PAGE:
Part II lists the Direct Tax incentives that inter alia are: tax holidays in respect of profits, both from domestic and export revenues, exemption from payment of: income tax on income of a Venture Capital fund/ company investing in an unlisted company engaged in Innovation, weighted deduction equivalent to one and one-fourth times of any sum paid to a company engaged in Innovation, tax gains in certain defined situations, capital gains on transfer of assets while shifting a unit from urban area to a SIZ, exemption of profits and gains by undertaking engaged in SIZ.

India’s present commitment to Innovation:

In January 2007, Government of India had announced plans of doubling the R&D spending over the next five years, from 1% to 2% of India’s GDP. Government funding accounts for roughly 75% of India's R&D investments, and rises to 85% when indirect Government funding is included. The remainder comes from industry and foreign direct investment (FDI). The need of the hour is adequate investment in universities, better compensation and incentives to faculty to commercialize their research, world-class laboratory facilities and more encouragement for students to enroll for doctorates.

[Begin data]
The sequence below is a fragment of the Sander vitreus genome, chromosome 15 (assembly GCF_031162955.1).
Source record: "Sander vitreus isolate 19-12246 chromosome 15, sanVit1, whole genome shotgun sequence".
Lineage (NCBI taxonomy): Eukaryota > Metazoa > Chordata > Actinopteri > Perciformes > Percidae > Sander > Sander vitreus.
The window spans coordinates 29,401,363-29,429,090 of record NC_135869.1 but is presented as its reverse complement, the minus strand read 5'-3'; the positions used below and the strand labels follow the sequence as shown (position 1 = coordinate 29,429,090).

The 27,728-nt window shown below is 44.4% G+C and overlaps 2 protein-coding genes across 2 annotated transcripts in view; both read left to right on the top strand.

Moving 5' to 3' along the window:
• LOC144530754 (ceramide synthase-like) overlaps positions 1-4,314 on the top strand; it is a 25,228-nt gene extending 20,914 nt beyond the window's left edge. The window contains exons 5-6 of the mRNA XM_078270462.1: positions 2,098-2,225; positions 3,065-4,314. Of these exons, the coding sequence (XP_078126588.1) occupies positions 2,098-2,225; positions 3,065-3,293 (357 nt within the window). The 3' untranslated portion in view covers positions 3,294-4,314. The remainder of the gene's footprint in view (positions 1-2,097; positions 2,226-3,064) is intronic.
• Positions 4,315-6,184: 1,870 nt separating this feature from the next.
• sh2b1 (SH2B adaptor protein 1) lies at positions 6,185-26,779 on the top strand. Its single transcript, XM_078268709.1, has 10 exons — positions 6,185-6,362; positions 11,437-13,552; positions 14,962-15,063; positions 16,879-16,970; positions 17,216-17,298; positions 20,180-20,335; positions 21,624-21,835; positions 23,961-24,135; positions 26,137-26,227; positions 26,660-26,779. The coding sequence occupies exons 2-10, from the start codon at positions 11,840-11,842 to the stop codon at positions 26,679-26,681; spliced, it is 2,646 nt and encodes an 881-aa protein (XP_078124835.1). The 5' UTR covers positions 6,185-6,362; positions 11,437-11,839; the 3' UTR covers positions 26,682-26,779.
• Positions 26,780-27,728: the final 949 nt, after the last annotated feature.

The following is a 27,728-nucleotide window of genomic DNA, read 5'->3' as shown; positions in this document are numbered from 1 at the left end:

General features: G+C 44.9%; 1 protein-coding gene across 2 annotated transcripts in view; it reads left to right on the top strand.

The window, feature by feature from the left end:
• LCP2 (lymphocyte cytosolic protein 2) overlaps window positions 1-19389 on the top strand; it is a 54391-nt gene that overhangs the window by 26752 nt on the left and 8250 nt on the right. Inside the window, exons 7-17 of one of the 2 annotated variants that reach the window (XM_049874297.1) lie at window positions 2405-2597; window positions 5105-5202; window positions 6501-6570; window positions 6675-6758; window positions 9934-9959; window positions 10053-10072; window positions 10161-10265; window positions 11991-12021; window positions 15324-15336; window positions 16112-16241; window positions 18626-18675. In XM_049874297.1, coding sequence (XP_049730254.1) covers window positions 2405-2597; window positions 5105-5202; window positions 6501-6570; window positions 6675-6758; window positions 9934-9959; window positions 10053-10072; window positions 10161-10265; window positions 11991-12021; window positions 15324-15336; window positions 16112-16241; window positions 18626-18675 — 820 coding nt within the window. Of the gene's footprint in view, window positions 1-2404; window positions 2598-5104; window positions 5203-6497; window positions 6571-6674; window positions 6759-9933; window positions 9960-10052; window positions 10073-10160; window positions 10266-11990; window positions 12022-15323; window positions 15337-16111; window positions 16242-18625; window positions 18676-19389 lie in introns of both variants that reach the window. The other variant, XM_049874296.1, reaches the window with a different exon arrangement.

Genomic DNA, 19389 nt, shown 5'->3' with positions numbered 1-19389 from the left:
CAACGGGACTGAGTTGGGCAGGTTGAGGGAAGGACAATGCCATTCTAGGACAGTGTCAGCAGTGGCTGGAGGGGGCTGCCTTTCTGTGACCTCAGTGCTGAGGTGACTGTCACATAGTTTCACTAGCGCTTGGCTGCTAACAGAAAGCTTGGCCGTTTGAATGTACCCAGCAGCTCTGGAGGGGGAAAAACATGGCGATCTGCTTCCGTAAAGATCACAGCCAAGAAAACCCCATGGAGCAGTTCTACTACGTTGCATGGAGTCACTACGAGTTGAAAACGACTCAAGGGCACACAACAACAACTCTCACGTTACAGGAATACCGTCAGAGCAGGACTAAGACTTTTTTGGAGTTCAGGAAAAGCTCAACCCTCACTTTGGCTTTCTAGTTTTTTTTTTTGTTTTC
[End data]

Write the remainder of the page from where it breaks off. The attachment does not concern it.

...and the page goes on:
On a similar note, the Council for Scientific and Industrial Research (CSIR) is planning to set up a separate company to monetize their existing patents. CSIR, the single largest holder of patents in India has patents with a potential commercial value of $1 billion. The proposed holding company will commercialize the patents by inter aliaforming subsidiary joint ventures and licensing intellectual property to professional firms.

India, the land of outsourcing, has been known to “rent its IQ rather than creating IP1. The interest shown by the Government in encouraging Innovation will go a long way in reversing this fact.

 

 

IP Team

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1 Opinion of Craig Mundie, chief research and strategy officer at Microsoft